Michael Arellanes made “Clay Textured Tiles” of Mickey Mouse and Olaf (from Frozen) as well as a clay textured turtle. Some students also created watercolor turtle paintings that were inspired by a visit to the Temecula Duck Pond. Being blind, Arellanes didn’t think he would like art since it was pretty much new to him but after attending an Art in the Park session, he was hooked. “I hope it stays around,” he said.

Kelli Watson was most proud of “The Whimsy Collage” she created. Clients were given access to collage supplies, which are scraps from other projects and background papers, and were tasked to create whatever they wanted. “I really liked doing this,” she said. “I like the art classes; I like keeping my mind going and doing new things.” Watson also said she appreciates all the new ideas that Espensen comes up with on a regular basis.

Title sponsors for the Art Show, which took a couple of months to organize with a lot of help, were the City of Hemet and the Soboba Foundation. Lowe’s Home Improvement and photographer Gina Diaz were silver sponsors for the event. Guests enjoyed refreshments, charcuterie board style, while they socialized.

Sandra Aldridge, who oversees Marketing & Resource Development for EXCEED, said one of her favorite art projects was “Hot Dogs & Cool Cats.” Clients reviewed warm and cool colors and found it interesting that colors have a temperature. Based on their own favorite color, they could be a hot or cool character. Using water-soluble oil pastels, they colored in the dogs and cats they had drawn with a black marker. They then “painted with water” to create a watercolor effect.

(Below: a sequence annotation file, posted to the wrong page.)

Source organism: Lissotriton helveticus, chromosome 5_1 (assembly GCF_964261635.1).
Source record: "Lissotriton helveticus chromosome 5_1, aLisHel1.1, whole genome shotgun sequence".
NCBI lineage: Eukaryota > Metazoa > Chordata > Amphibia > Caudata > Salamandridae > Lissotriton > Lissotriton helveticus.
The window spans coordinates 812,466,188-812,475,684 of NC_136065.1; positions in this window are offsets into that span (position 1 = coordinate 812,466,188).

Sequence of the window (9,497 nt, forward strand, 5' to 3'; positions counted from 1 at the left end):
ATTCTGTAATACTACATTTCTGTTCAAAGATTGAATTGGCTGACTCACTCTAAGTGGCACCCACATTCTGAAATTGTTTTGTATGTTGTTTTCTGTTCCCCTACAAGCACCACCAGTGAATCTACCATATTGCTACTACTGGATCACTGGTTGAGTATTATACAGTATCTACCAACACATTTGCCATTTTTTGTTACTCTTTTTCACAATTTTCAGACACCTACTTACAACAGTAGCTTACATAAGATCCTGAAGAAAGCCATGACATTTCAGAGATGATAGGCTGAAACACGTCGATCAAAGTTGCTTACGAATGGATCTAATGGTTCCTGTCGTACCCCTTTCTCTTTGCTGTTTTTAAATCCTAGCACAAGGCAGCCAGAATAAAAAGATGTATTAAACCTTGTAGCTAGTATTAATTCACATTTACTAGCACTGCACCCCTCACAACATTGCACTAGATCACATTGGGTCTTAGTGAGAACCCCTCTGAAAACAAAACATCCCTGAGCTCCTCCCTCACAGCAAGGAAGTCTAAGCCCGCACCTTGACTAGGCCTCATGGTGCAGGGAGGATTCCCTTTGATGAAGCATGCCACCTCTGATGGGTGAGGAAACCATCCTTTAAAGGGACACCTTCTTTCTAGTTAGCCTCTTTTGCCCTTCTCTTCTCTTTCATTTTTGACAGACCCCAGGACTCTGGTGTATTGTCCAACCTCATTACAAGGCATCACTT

Kathy Bloom-Rudibaugh has been a member of EXCEED’s Board of Directors for more than 10 years. “It’s such a lovely organization that does a lot of good work in an area that is often neglected.” She said the art program is phenomenal and wouldn’t exist if clients weren’t excited to participate. One of her favorite displays at the show was the salute to Joan Miró, where clients created cat paintings in the style of Miro who had a unique style. His works featured brilliant colors, simplified forms, symbols and dream-like images that remind people of children’s art. Bloom-Rudibaugh had seen a Joan Miró exhibit on a visit to the Guggenheim Museum.